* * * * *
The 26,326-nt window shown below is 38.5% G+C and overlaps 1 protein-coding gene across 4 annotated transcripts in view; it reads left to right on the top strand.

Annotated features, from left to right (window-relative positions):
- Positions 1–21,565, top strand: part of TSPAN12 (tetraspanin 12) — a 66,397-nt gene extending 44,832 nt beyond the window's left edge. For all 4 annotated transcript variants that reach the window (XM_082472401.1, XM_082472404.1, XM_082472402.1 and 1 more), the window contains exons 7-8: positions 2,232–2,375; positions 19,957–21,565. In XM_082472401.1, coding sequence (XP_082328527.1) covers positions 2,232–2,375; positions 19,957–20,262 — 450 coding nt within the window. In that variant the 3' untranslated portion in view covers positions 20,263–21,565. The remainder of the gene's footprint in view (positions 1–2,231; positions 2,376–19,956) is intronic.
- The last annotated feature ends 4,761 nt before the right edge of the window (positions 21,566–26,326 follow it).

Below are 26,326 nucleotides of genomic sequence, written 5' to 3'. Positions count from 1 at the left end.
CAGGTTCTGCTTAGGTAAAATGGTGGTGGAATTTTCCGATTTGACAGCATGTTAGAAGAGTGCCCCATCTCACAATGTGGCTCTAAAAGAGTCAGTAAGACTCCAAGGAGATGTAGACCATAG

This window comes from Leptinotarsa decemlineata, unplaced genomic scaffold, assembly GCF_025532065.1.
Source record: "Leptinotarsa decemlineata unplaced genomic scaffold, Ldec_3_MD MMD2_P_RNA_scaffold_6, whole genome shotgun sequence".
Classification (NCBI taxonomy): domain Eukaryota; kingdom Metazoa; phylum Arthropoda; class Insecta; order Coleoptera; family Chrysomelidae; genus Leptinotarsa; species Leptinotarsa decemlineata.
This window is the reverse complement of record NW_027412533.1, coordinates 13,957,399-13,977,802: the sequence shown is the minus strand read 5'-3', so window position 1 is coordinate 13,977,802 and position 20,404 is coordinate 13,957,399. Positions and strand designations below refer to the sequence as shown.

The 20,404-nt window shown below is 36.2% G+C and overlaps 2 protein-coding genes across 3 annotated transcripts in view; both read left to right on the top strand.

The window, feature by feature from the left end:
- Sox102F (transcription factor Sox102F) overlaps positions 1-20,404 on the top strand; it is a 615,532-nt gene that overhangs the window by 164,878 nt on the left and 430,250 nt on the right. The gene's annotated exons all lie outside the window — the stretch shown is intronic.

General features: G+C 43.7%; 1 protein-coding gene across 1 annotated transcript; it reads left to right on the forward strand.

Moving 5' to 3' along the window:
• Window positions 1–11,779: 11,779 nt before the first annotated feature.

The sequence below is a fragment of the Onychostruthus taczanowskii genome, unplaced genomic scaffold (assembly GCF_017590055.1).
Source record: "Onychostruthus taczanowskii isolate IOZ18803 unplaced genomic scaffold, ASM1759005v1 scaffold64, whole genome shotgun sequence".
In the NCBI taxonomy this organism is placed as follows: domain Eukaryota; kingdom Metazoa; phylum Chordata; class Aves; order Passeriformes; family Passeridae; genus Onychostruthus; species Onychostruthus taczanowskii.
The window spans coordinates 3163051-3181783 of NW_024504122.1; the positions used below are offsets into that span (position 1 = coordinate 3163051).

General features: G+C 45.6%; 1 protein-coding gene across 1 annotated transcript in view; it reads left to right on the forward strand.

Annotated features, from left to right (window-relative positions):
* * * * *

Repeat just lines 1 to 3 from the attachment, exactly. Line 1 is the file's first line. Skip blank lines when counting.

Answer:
The 26,326-nt window shown below is 38.5% G+C and overlaps 1 protein-coding gene across 4 annotated transcripts in view; it reads left to right on the top strand.

Annotated features, from left to right (window-relative positions):
- Positions 1–21,565, top strand: part of TSPAN12 (tetraspanin 12) — a 66,397-nt gene extending 44,832 nt beyond the window's left edge. For all 4 annotated transcript variants that reach the window (XM_082472401.1, XM_082472404.1, XM_082472402.1 and 1 more), the window contains exons 7-8: positions 2,232–2,375; positions 19,957–21,565. In XM_082472401.1, coding sequence (XP_082328527.1) covers positions 2,232–2,375; positions 19,957–20,262 — 450 coding nt within the window. In that variant the 3' untranslated portion in view covers positions 20,263–21,565. The remainder of the gene's footprint in view (positions 1–2,231; positions 2,376–19,956) is intronic.